I first became hooked on mobulids (manta and devil rays) when I encountered an oceanic manta ray on Christmas Day, 2012, off the coast of Peru. That morning I slipped in unusually clear water close to an oil rig, from the boat of a protesting fisherman. ‘Don’t jump, stay on the boat, the manta will hurt you’ he shouted! I assured him, ‘don’t worry I’ll be fine they don’t hurt or sting’. I was followed by the three fishermen on board frantically taking photos and calling their friends because a crazy ‘gringa’ was in the water with what they saw as a dangerous animal. Before that day I had spent a month living at a fishing terminal close to Chiclayo where tons of mobulid rays were sold every day, so this magical encounter had a bitter-sweet taste for me. I remember mentally saying to the manta staring at me intently ‘I am going to help you guys, I promise’.
That trip to Peru was a trigger. Prior to it, I wanted to study manta rays; I pictured contributing to conservation through studying populations using methods like photo-ID. However, after witnessing the extensive landings of devil rays for days on end, and since only a few people in the world work with these close relatives of mantas, I decided that I would focus my efforts on devil rays because that is what was needed. A project was already starting in Peru, but another large fishery for devil rays was operating in Indonesia. In Indonesia organisations were already doing tremendous work for the conservation of manta rays, so I contacted Indonesian marine scientists and international experts such as Dr Guy Stevens of the Manta Trust for advice on doing the same for devil rays. I set-up a project to assess the ‘Impacts, alternative solutions and awareness of mobula (devil ray) fisheries in Indonesia’, alongside young Indonesian scientists, and after a challenging journey of planning, funding applications and bureaucracy, off we were!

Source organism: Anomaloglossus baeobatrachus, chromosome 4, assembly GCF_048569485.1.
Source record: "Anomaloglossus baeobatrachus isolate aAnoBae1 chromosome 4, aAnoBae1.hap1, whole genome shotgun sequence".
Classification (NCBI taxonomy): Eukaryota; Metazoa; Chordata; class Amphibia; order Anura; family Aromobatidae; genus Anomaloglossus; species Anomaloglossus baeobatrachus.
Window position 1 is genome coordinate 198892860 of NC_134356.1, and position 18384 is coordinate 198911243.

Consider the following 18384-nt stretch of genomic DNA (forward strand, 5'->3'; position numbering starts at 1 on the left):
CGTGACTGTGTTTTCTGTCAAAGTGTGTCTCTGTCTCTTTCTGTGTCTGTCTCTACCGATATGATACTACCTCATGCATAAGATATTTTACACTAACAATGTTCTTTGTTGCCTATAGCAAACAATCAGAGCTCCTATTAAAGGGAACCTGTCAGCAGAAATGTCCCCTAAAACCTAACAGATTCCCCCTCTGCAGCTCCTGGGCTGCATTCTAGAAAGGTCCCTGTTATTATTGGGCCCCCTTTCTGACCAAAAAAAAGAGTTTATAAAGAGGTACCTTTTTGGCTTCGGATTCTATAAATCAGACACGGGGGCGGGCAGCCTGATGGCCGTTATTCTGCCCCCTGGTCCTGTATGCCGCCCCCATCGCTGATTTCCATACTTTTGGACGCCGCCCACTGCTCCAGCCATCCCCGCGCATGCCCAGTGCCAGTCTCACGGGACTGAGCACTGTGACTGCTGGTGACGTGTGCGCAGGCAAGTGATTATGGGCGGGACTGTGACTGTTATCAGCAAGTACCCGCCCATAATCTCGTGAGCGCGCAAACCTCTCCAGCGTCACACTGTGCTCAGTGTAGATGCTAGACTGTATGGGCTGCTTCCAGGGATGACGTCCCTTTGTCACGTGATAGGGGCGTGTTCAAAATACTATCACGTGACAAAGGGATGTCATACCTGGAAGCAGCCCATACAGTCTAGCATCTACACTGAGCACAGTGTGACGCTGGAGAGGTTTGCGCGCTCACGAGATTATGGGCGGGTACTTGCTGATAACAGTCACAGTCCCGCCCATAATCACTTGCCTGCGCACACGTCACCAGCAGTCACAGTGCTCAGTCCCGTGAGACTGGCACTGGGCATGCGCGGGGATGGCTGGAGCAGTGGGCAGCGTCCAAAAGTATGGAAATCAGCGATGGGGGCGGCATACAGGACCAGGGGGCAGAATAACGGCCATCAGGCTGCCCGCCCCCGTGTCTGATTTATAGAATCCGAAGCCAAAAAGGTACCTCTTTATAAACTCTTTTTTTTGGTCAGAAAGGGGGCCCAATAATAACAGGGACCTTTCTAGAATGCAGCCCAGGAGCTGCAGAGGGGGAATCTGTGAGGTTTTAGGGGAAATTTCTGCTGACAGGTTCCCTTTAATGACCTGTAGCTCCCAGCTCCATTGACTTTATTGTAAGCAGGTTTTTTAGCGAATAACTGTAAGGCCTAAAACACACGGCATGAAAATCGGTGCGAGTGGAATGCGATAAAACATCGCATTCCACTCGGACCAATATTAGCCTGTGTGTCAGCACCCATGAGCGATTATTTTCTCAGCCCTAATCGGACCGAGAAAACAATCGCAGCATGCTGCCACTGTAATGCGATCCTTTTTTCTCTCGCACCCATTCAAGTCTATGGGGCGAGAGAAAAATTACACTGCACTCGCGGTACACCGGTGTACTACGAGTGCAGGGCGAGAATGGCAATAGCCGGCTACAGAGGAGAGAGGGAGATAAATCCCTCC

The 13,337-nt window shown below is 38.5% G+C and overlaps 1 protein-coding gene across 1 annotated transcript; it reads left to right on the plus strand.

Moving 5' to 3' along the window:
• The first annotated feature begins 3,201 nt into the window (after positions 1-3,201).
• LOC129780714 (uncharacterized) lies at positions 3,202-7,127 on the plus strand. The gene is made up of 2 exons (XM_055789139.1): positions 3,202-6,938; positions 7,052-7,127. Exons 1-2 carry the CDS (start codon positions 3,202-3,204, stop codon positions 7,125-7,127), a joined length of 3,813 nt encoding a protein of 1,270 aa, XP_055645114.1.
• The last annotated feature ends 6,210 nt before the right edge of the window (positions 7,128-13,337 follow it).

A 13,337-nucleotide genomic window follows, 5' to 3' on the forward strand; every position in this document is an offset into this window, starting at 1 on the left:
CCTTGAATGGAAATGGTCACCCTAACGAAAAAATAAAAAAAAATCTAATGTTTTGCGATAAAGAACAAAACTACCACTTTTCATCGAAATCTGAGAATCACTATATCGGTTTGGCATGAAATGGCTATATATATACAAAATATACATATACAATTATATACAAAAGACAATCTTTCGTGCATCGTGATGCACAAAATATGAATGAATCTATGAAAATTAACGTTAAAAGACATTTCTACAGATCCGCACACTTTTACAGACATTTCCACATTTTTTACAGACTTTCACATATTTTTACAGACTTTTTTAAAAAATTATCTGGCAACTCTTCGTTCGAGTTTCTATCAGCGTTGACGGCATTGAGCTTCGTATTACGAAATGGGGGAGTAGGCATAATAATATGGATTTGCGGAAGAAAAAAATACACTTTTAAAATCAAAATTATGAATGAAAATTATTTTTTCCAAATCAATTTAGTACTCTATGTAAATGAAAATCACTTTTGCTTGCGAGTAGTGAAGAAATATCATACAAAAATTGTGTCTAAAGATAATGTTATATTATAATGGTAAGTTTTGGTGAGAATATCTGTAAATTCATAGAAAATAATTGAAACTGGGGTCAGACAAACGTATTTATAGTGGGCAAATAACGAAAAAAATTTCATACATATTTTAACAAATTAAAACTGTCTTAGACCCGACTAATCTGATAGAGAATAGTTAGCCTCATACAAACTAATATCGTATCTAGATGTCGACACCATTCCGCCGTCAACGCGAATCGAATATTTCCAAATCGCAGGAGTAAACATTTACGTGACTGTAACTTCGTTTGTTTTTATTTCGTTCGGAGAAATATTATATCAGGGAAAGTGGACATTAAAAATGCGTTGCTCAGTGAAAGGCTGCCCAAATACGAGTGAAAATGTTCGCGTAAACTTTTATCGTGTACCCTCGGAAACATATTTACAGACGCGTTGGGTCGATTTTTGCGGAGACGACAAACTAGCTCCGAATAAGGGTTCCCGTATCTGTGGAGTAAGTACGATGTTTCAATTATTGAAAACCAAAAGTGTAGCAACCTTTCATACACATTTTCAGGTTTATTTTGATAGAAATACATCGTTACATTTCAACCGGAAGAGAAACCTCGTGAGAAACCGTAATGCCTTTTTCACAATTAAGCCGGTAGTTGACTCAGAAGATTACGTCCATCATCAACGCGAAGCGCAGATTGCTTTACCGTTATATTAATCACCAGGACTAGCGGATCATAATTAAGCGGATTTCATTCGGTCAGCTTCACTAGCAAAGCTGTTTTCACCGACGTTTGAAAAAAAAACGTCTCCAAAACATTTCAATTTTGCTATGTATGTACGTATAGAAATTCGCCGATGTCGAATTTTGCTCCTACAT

Devil rays may be smaller than their famous relatives, but they are no less interesting! Mind-blowing to me for example, was the discovery of extreme deep-diving in the Chilean devil ray through a satellite-tagging study in the Azores that came out while I was interning at the local laboratory on Faial island in 2014. These rays can dive to over 1800 m depth and ascend at tremendous speed. I wondered what was driving them to such depths if they were diving to feed, how were they able to detect prey, or remain in schools, in the dark deep-sea? This led me to become interested in the sensory biology of mobulids. A year later, interviews with fishermen in Indonesia and later, observations of devil ray fisheries in the Philippines, revealed that lights were avoided onboard gillnet boats to catch devil rays at night, suggesting that their visual capacities may help deter them from nets.
Read part two of this update here.